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Human Brain Atlas and Modeling

Human Brain Mapping: zytoarchitektonische Wahrscheinlichkeitskarten

A Three-Dimensional Atlas of the Brain as a Virtual "Reference Work"

Scientists at Forschungszentrum Jülich are developing a 3-D model of the human brain. In order to do this, they analyse thousands of ultrathin histological brain slices using microscopes and advanced image analysis methods, and subsequently reconstruct them in 3-D on a computer. In the long term, the data obtained will improve understanding of how the brain works and enable earlier diagnosis and better treatment of psychiatric and neurological disorders.

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Mathematical Models Provide Explanations

The human brain is a gigantic control centre. Mathematical models help to simulate the highly complex flows of information both within and between neurons using supercomputers

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Supercomputers Simulate Brain Activity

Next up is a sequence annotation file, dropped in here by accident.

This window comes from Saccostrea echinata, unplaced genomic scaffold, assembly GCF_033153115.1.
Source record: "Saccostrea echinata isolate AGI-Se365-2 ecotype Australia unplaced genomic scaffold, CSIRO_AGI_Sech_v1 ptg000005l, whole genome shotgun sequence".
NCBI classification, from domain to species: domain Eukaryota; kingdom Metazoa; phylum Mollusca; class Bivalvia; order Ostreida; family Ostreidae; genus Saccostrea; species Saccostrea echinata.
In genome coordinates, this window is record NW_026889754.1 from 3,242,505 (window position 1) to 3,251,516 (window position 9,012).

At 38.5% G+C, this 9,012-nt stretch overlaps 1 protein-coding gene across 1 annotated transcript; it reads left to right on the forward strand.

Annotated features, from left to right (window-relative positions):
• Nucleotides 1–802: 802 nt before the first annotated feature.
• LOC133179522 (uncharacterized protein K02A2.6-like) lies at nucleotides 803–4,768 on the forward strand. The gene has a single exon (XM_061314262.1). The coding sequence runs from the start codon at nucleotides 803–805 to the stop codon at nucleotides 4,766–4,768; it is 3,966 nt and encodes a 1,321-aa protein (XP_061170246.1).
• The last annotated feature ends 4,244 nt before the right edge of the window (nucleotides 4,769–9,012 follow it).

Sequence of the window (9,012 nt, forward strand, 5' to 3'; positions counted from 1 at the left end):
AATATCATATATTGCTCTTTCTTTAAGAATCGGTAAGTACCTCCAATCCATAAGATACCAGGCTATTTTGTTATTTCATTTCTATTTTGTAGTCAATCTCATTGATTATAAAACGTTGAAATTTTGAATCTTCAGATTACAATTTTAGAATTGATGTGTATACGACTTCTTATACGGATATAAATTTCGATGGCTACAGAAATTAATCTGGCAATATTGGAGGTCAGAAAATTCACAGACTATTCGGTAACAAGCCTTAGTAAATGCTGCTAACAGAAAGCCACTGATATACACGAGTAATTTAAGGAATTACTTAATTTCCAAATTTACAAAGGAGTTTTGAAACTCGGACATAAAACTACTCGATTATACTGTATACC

How do the brain’s some 100 billion neurons exchange information? What are the causes of neurodegenerative diseases such as Parkinson’s or dementia? In order to answer highly complex questions such as these, the Jülich Supercomputing Centre (JSC) supports scientists in their simulation of the processes in the brain. For this, they use JUQUEEN – one of the fastest supercomputers in the world

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Additional Information

Simulation Laboratory Neuroscience

Computer simulations are becoming increasingly important for understanding the processes in the brain. However, the more realistic simulations become, the more computationally intensive they are. From 2013, neuroscientists, medical scientists, computer scientists, mathematicians and physicists have worked together in the Simulation Laboratory (SimLab) Neuroscience. More: Simulation Laboratory Neuroscience …

The Human Brain Project

To understand the human brain using simulation – that’s the vision of the Human Brain Project (HBP). Jülich scientists contribute their expertise primarily in the areas of structure and function of the brain, as well as supercomputing and simulation. Forschungszentrum Jülich is also represented on the Core Project’s bodies. More: The Human Brain Project …







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